daily menu » rate the banner | guess the city | one on oneforums map | privacy policy | DMCA | news magazine | posting guidelines

Go Back   SkyscraperCity > Infrastructure and Mobility Forums > Highways & Autobahns

Highways & Autobahns All about automobility



Global Announcement

As a general reminder, please respect others and respect copyrights. Go here to familiarize yourself with our posting policy.


Reply

 
Thread Tools
Old May 4th, 2011, 01:05 PM   #5421
snowdog
Speed freak
 
snowdog's Avatar
 
Join Date: Mar 2011
Location: Capelle ad ijssel
Posts: 969
Likes (Received): 92

Quote:
Originally Posted by Slagathor View Post
However, your health insurance contributions would rise five or six fold.
For healthy people? I doubt it, for the ones heavily (ab)using the system yeah, people who are more of a health risk should pay far more like in the UK, afaik now most people pay the same for the (most)basic insurance.

Longer life expectancy is only bad for the working... More people to pay tax for, imho health is fine as it is and they shouldn't get more money for now.
Quote:
Education fees would be through the roof.
Agree with you on this point, everyone sohuld be able to finish higher education if they want to without making too much debt... Education is a good investment ( unlike health, which is only costing money, the sooner people die after 65, the better). However, I am also of the opinion, that manly primary and secondary schools get more than enough, my last school upgraded their building nearly every 3 years, they have loads to spare, they spent it on rubbish like ''smartboards'' even though a classic blackboard is fine, my primary school also expanded in the past 10 years. And it's been in the news that they often have lots of spare money. Also the free school books idea is rubbish, it was fine like it was, sure it was a hit for parents but now everyone pays for them + extra for all the bureaucracy and bureaucracy = wasted money.
Quote:
And what to think of food? Those huge subsidies for our farms have to come from somewhere. If they only had to come from food VAT, we'd all be vegetarians and very skinny.
No, we'd simply import more food, but while food prices would rise a bit, it would still be easily affordable. I mean come on, some people have more than 1 car, they CAN save money on many luxuries to pay a bit more for food, we aren't some country in poverty.

Quote:
dislike this type of display of statistics. Especially when it's followed by people using it as an argument to increase spending on road infrastructure.
Increasing the spending on road infra will likely in the long run increase income from drivers too though. If I was in charge I'd more than triple the road infra budget, even raise taxes for it if neccesary, but primarily get the money from all the pointless subsidies ( like for the environment, ''tax free'' cars, ''free school books'', and the money that goes abroad, perfect sources of money that should be pumped into new roads.)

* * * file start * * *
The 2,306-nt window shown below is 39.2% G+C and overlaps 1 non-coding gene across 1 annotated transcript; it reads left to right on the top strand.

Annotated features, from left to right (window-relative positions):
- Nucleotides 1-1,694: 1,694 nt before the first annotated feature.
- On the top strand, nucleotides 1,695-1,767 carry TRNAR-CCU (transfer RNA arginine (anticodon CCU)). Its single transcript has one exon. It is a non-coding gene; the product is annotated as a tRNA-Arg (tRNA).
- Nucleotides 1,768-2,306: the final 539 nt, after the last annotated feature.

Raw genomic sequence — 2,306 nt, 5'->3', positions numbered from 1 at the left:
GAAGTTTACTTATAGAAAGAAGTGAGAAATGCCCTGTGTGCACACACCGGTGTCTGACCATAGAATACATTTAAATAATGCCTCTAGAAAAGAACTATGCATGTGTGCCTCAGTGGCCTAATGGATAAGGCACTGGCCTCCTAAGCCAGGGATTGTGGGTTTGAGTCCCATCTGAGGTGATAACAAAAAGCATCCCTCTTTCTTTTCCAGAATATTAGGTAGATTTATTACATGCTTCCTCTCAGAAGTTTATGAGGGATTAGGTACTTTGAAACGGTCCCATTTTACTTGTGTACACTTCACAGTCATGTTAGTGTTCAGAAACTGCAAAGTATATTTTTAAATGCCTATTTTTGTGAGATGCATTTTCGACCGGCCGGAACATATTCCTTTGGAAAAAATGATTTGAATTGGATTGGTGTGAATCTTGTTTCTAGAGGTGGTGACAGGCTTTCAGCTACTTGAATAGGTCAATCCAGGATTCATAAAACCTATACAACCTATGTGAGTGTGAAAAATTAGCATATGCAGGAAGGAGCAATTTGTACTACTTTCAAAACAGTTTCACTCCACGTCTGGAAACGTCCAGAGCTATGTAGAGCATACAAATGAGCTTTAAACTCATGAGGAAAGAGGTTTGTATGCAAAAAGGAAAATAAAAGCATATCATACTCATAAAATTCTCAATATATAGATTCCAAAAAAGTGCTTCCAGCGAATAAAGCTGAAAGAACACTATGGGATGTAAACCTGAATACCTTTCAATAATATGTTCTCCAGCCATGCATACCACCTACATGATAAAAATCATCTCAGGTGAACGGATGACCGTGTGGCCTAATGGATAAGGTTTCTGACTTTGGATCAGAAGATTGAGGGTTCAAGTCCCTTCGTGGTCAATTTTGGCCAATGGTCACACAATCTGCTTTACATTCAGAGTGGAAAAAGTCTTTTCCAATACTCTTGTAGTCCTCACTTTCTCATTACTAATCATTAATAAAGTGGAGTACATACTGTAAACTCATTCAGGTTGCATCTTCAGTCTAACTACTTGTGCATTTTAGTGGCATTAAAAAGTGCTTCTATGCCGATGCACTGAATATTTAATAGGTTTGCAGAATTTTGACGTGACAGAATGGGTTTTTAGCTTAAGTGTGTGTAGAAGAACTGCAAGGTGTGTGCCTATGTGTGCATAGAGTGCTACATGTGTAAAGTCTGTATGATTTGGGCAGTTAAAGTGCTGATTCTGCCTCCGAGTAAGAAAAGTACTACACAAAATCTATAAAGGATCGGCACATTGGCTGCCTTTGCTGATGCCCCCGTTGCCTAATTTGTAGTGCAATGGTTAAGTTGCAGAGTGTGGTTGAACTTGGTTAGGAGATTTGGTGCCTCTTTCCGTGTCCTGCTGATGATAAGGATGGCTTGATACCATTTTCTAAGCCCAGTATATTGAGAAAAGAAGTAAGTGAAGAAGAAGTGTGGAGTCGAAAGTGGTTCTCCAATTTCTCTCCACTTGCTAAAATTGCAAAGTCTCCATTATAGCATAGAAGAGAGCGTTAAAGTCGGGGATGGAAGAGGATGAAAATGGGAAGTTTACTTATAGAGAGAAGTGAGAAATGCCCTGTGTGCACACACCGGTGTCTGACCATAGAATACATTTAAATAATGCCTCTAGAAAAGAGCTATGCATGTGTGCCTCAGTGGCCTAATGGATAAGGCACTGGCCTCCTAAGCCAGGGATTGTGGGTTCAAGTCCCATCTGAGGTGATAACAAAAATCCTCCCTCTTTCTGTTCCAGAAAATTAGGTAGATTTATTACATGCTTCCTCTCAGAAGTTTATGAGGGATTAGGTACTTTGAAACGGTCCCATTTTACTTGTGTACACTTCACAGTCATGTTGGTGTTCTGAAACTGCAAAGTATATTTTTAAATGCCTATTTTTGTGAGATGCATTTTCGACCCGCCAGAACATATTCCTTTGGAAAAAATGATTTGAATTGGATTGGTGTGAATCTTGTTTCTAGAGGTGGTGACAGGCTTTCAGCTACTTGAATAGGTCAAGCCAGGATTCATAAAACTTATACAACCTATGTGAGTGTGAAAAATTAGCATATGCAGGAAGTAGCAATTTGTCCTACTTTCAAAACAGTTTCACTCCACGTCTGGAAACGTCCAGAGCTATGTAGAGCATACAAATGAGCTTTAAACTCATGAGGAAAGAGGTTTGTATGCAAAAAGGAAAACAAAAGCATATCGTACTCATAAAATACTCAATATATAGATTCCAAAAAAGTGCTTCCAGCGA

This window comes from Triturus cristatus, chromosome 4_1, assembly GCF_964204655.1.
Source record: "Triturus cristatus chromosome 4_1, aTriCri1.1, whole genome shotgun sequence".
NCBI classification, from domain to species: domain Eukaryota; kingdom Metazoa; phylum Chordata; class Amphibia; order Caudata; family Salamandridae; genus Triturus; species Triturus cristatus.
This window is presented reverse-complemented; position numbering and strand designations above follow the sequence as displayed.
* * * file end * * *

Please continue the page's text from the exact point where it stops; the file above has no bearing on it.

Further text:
Chris's statistics show perfectly that for the government, investing is roads is FAR better than crappy public transport, which only costs money. They should invest it in roads, which they will guaranteed get back from drivers.
Now there is a need for public transport, but cars get too little attention for what they provide. The drivers pay for a lot but only get bullying back from the government ( speed traps, extra taxes, speedbumps, etc). We don't live in a world where people WANT to use Public transport over driving most of the time, unlike what Groenlinks thinks .

Last edited by snowdog; May 4th, 2011 at 01:19 PM.
snowdog no está en línea   Reply With Quote

Sponsored Links
Old May 4th, 2011, 01:20 PM   #5422
Slagathor
Gay love is love too
 
Slagathor's Avatar
 
Join Date: Jul 2007
Location: The Hague
Posts: 8,464
Likes (Received): 6164

Quote:
Originally Posted by ChrisZwolle View Post
Sure, but the discrepancy nowadays is incredible. And still people dare to argue the motorist taxes do not nearly cover the cost of roads or public transport is not getting enough money compared to roads
That's an equally nonsensical argument.

Quote:
So I don't think you can simply dismiss it as "this is not how our tax system works". You want to see results from your taxes. Especially since roads are a marginally € 3 billion on our € 250 billion government budget.
I just think it's the wrong angle for this argument.

We've got some serious traffic jam problems: that's proof our road network isn't up to the task of handling today's traffic. So we should look at the problems at hand (which roads have the biggest problems and why?) and solve them.

This arguing over general tax incomes is just besides the point. Both sides abuse the argument which doesn't help anyone.
Slagathor no está en línea   Reply With Quote
Old May 4th, 2011, 01:20 PM   #5423
g.spinoza
Lord Kelvin
 
g.spinoza's Avatar
 
Join Date: Jul 2010
Location: Torino
Posts: 9,507
Likes (Received): 2116

Quote:
Originally Posted by snowdog View Post
For healthy people? I doubt it, for the ones heavily (ab)using the system yeah, people who are more of a health risk should pay far more like in the UK, afaik now most people pay the same for the (most)basic insurance.
What you're asking for is "survival of the fittest". I don't think that in a modern democracy this is the way things should be going. Everyone pays for the whole system, is the only way to avoid the unjust difference "richest people get better health care".